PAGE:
I think the answer to this mystery can be provided in an anecdote. A few years back, I was asked by my college alumni magazine to review a new book by a well-reputed historian, and professor at the college. Like a good reviewer, I first went and read the books that made him famous, and then read the new one. They were all good, but the new one represented a step back, I thought. As a piece of historical research, it was superb. The guy had some major chops in his field, and I said so in the review. But he made a mistake--he framed most of the book as a "nonfiction novel," in order to make it more dramatically satisfying, and spent a lot of page time "getting into the heads" of his subjects.
In this endeavor, the famous historian failed, at least in my view. He was a very poor novelist, cribbing his moves from half-baked popular fiction; and his generally tight, engaging writing style collapsed into purple effusion. He was out of his element--and I said that in my review too.
Whoops. I emailed the thing to the editor, and never heard from him again. The piece ran, and I got paid, but it was clear I had been scrubbed off the reviewer list. The famous historian, I belatedly realized, was not to be insulted.
Still, I believe my complaints were legitimate. When a book says NONFICTION on the spine, that's what I want to read. Dramatization is one thing, but dramatic reconstruction is hooey. Here's an example: I'm reading a really good book right now, James Swanson's Manhunt: The 12-Day Chase For Lincoln's Killer. (Yeah, that subtitle is gramatically wonky..."chase for"?...maybe "hunt for" or "chase of," but...never mind.) Swanson is similar to my reviewee in that his book is obsessively researched, and dramatized in a lively fashion. He's better at the dramatization than the other guy, but you still get bits like this:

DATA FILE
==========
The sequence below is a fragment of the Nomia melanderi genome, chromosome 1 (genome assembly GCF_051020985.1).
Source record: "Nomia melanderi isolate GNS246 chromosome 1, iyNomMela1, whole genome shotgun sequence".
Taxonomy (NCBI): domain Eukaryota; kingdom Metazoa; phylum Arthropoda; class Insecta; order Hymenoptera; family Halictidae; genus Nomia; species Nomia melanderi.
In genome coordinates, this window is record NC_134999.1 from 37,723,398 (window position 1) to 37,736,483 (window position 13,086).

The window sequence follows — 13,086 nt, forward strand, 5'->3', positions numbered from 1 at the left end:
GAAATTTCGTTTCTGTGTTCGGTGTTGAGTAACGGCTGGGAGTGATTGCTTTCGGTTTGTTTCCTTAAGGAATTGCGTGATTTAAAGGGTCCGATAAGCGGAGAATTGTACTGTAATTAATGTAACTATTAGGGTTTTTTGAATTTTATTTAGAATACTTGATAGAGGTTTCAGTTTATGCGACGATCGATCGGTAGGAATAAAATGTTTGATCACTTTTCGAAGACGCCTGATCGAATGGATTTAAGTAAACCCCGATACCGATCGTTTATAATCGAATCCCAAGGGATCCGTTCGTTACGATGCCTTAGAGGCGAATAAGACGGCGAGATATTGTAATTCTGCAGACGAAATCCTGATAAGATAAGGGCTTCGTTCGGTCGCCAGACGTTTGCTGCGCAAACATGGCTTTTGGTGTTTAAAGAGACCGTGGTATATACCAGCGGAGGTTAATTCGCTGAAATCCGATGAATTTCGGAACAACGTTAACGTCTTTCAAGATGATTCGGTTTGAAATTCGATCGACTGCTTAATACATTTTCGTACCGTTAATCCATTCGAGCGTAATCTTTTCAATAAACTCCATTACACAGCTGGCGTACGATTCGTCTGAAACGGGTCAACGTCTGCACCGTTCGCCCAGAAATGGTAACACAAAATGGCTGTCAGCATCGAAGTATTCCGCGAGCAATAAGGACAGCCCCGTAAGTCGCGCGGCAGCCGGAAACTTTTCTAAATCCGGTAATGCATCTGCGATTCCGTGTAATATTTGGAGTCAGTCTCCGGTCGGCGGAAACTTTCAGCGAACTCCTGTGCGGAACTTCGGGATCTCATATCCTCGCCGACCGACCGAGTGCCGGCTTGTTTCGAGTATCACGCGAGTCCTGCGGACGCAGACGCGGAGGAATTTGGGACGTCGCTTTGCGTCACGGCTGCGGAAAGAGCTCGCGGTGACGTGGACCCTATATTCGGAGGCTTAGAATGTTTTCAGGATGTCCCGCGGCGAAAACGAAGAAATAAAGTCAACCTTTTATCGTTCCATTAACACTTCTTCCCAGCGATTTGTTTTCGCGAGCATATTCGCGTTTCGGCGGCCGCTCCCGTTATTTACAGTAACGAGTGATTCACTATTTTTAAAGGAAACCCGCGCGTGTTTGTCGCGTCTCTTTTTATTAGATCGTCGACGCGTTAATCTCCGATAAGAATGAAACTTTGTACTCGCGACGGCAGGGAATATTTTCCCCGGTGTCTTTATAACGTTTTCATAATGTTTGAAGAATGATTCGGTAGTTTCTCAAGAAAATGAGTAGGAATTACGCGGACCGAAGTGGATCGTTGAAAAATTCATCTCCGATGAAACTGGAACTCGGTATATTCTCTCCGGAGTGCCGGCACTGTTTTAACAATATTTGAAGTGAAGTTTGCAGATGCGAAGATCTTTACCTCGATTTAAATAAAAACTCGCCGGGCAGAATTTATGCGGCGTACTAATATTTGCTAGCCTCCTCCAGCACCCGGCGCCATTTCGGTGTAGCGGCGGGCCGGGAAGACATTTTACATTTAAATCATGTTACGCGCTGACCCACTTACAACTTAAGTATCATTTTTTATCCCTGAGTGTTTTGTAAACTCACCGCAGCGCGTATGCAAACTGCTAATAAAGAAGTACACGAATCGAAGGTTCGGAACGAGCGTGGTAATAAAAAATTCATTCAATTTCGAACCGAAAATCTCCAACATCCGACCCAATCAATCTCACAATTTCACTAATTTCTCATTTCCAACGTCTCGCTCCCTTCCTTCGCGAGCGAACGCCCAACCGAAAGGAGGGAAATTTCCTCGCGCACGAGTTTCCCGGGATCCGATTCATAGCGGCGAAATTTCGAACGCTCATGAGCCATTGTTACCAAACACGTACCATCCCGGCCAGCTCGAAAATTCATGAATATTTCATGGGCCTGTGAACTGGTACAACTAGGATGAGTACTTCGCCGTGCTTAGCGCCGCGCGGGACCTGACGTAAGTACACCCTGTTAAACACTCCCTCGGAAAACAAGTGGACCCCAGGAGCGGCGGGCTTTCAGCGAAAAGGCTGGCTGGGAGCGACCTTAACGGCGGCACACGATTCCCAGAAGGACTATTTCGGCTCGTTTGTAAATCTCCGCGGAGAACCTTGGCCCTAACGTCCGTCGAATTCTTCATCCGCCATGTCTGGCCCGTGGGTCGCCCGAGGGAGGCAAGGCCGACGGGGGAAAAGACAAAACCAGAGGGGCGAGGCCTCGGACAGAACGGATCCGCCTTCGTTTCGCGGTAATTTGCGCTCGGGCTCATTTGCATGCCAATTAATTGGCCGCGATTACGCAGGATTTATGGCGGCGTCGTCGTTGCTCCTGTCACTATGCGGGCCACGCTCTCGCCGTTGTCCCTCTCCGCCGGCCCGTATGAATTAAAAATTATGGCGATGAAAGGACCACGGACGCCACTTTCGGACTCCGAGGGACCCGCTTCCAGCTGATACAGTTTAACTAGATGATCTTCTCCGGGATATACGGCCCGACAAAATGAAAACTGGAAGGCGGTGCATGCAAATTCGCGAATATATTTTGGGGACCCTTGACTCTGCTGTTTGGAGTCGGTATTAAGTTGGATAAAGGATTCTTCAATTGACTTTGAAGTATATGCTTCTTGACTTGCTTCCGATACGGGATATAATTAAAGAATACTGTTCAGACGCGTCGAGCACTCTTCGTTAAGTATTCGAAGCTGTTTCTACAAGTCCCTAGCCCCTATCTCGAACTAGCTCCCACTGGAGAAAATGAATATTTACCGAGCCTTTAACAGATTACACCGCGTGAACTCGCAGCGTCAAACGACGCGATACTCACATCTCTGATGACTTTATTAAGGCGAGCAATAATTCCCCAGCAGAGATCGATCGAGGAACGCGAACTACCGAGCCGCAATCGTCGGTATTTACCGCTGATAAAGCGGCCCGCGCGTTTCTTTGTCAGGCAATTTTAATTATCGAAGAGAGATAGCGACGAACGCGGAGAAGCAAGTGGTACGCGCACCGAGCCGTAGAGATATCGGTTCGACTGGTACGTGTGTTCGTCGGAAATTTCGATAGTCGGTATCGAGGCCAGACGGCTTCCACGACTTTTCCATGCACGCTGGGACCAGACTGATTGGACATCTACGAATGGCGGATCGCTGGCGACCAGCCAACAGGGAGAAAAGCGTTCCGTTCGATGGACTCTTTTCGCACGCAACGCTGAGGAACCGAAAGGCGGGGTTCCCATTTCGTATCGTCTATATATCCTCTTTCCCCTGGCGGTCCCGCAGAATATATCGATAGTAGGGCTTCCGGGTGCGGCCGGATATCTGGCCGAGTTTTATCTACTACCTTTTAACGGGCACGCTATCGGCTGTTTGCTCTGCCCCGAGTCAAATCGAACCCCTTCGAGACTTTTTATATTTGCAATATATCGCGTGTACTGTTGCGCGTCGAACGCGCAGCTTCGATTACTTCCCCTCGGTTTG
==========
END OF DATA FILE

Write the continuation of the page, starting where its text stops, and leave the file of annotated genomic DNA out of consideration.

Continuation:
Whoever told Booth about the president's theater party had unknowingly activated in his mind an imaginary clock that, even as he sat on the front step of Ford's, chuckling aloud as he read his letter, began ticking down, minute by minute.
First of all, the weary clock metaphor does not contribute to the drama of the inevitable event. But "chuckling aloud"? I don't think so. You can't do that without a footnote. Swanson says, in the notes,
I do not cite sources for each and every fact in the book...Manhunt is meant to be not an encyclopedia of the assassination, but a dramatic account...that unfolds, as much as possible, in real time.
Hmm. If he's got a citation in his files for that chuckle, I'll eat my tricorn.
I wish more popular historians would allow the drama of their subjects to speak for itself. We don't need the chuckling Booth--it's easy enough to imagine what he must have been thinking. In fact, Swanson could have said exactly that. "We can only imagine what Booth must have been thinking, as he paused on the steps of the theater, mere hours from the president's death." You know--interpolation. The historian's guiding hand, suggesting things for us to consider, rather than making up things to hand to us, fully formed.
Still, this is a really good book, and I highly recommend it. I wish more historical dramatizations were as restrained as this one usually is.